An anti-GMO rally in Seattle. (Courtesy of Flickr user Alexis Baden-Mayer)
It’s rare to find someone neutral on the subject of genetically modified food—which is, depending on whom you ask, either a risky technology giving Monsanto greater market control, or the heroic invention of scientists who will save us from world hunger.
The last few weeks have brought a flurry of news about scientists and techies trying to save the imperiled orange—and our food supply more generally—through genetic engineering. A few days ago, The New York Times published an in-depth story about farmers and scientists battling anti-GMO public sentiment to rescue oranges from an epidemic bacterial disease. They were testing a new orange (with a gene taken from spinach) that would resist pathogens.
Earlier this month, an article in Slate suggested genetic engineering could move beyond the ills of corporate agriculture and become an open-source project, as hip and democratic as the operating system Linux. The magazine ran a second story from a vegetarian yoga instructor who had seen the light on GMOs. This author chose to debunk a series of arguments against genetic tinkering, most connected to ick-factors—e.g., queasiness over whether animal genes are inserted into plant DNA. The gist of both pieces was that GMOs and genetic property rights should be taken out of corporate control and put into the public domain and the hands of smart, principled scientists.
“When genetic engineering is used to decrease pesticide use, to add nutrients to crops in malnourished countries, and otherwise improve the quality of our food products, then it’s a valuable tool that can contribute to a safe and healthy food supply,” wrote the self-described hippie.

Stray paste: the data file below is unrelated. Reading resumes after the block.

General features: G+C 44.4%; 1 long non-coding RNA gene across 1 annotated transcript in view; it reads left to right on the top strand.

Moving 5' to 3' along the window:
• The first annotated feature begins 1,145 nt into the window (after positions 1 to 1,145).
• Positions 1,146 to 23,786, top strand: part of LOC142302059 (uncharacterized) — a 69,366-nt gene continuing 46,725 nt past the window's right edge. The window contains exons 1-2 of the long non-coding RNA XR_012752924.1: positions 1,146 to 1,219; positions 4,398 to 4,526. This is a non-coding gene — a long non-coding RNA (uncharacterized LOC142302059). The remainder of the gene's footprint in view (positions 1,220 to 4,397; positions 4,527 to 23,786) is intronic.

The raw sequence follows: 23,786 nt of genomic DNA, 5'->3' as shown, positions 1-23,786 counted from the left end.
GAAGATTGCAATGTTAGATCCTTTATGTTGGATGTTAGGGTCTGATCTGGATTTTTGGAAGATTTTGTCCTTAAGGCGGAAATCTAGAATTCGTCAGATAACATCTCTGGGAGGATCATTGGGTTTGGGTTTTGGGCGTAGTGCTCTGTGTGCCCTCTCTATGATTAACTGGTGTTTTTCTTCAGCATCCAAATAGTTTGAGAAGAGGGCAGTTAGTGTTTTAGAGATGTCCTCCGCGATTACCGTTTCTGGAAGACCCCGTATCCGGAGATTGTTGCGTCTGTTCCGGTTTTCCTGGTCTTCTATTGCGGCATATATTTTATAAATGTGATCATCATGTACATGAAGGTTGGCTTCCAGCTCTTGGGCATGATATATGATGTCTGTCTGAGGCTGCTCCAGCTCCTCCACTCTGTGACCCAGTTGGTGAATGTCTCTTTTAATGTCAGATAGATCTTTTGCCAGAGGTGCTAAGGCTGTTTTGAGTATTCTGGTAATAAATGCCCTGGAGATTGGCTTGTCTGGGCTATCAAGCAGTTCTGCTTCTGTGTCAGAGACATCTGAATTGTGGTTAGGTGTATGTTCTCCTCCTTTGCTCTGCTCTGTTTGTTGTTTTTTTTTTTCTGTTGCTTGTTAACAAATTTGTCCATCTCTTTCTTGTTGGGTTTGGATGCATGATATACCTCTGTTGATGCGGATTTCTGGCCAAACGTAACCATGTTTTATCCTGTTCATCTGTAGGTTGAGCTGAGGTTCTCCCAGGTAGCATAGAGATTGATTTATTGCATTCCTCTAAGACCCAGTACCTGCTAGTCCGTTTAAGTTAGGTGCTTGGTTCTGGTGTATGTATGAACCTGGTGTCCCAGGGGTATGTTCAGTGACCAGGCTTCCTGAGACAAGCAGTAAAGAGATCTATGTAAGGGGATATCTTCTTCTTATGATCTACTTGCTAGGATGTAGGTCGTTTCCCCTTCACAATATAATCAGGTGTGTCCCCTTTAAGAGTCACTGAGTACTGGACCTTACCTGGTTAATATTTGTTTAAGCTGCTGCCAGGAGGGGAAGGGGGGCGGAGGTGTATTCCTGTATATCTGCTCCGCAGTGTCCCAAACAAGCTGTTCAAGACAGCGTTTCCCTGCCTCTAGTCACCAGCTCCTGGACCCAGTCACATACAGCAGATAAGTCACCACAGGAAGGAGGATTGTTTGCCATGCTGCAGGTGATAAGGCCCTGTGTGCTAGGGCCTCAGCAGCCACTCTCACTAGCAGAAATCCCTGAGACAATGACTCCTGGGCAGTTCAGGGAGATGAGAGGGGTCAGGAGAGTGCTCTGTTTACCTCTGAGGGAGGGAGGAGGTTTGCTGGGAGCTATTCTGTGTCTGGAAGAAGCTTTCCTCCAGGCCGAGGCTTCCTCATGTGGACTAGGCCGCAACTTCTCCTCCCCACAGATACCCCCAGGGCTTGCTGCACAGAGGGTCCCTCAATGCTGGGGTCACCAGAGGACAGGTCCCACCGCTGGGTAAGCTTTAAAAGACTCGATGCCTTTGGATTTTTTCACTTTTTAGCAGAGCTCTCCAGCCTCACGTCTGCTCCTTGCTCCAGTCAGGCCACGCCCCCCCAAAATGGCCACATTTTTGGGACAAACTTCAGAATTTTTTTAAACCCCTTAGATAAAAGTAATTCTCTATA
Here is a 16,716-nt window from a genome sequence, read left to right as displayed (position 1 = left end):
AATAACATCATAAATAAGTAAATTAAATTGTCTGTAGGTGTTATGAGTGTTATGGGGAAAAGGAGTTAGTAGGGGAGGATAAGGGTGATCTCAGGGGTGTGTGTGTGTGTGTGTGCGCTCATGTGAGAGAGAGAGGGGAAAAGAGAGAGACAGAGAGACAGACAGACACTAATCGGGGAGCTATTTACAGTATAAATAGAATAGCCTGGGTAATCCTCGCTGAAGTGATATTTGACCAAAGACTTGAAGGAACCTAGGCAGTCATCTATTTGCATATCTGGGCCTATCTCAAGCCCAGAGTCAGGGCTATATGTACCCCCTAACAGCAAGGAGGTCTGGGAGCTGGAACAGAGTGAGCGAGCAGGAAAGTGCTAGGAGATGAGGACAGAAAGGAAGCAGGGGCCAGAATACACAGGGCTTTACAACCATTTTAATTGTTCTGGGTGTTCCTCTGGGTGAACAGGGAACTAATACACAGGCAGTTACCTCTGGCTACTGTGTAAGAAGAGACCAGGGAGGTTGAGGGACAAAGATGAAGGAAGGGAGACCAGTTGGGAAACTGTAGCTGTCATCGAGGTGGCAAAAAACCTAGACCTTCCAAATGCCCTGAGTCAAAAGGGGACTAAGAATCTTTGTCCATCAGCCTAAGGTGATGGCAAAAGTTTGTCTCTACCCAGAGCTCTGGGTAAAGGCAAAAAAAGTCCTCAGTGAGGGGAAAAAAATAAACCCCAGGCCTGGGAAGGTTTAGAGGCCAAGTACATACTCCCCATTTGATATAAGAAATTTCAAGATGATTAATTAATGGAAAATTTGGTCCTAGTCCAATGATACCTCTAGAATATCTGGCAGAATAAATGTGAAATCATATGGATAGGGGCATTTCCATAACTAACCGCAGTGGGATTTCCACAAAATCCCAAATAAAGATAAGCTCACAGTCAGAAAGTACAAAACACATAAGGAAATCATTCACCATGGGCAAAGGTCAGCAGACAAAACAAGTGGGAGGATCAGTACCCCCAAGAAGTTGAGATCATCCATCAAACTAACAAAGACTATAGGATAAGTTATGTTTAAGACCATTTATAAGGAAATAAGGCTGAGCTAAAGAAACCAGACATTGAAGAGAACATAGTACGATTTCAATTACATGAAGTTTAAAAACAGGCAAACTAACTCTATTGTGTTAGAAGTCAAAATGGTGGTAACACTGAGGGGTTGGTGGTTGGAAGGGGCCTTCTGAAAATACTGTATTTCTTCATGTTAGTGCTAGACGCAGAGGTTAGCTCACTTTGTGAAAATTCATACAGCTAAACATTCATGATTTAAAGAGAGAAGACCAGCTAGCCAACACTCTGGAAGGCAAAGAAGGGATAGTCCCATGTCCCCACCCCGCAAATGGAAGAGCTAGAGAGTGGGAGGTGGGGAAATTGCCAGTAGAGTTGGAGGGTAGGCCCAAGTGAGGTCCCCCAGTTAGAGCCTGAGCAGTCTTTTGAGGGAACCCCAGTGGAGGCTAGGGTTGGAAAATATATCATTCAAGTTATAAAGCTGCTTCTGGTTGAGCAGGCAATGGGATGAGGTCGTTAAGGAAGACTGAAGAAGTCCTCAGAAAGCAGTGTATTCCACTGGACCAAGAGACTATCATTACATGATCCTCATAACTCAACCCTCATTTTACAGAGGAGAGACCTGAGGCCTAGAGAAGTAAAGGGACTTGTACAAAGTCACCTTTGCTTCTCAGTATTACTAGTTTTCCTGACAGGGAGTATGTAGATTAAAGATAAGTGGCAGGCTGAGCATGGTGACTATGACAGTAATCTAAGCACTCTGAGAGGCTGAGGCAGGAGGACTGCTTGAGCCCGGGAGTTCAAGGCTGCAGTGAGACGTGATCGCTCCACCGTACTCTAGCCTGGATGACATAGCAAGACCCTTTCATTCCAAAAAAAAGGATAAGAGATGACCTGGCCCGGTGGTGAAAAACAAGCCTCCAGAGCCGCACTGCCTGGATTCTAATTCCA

It is doubtless true that the world will need smart science and diverse genetic resources to respond to crises like climate change and disease. But to read these stories, one would think that the biggest objections to GMOs were concocted solely by sentimental greenies and organic food growers with outdated sensibilities. From the Times piece:
Some…scientists were still fuming about what they saw as the lost potential for social good hijacked both by the activists who opposed genetic engineering and the corporations that failed to convince consumers of its benefits. In many developing countries, concerns about safety and ownership of seeds led governments to delay or prohibit cultivation of needed crops: Zambia, for instance, declined shipments of G.M.O. corn even during a 2002 famine.
Truthfully, the science and the ethics have never been quite so cut and dried.
The Union of Concerned Scientists (or UCS, the nonprofit hatched out of MIT more than forty years ago) has, for years, raised a number of concerns about GMOs. Most stem from an idea called the “precautionary principle,” which could be summed up as “First, do no harm.” Or in this case, we should prove a new technology won’t create big, messy health problems before we unleash it on the public. (It was this idea that led Zambian scientists to recommend that their government reject GMO corn.)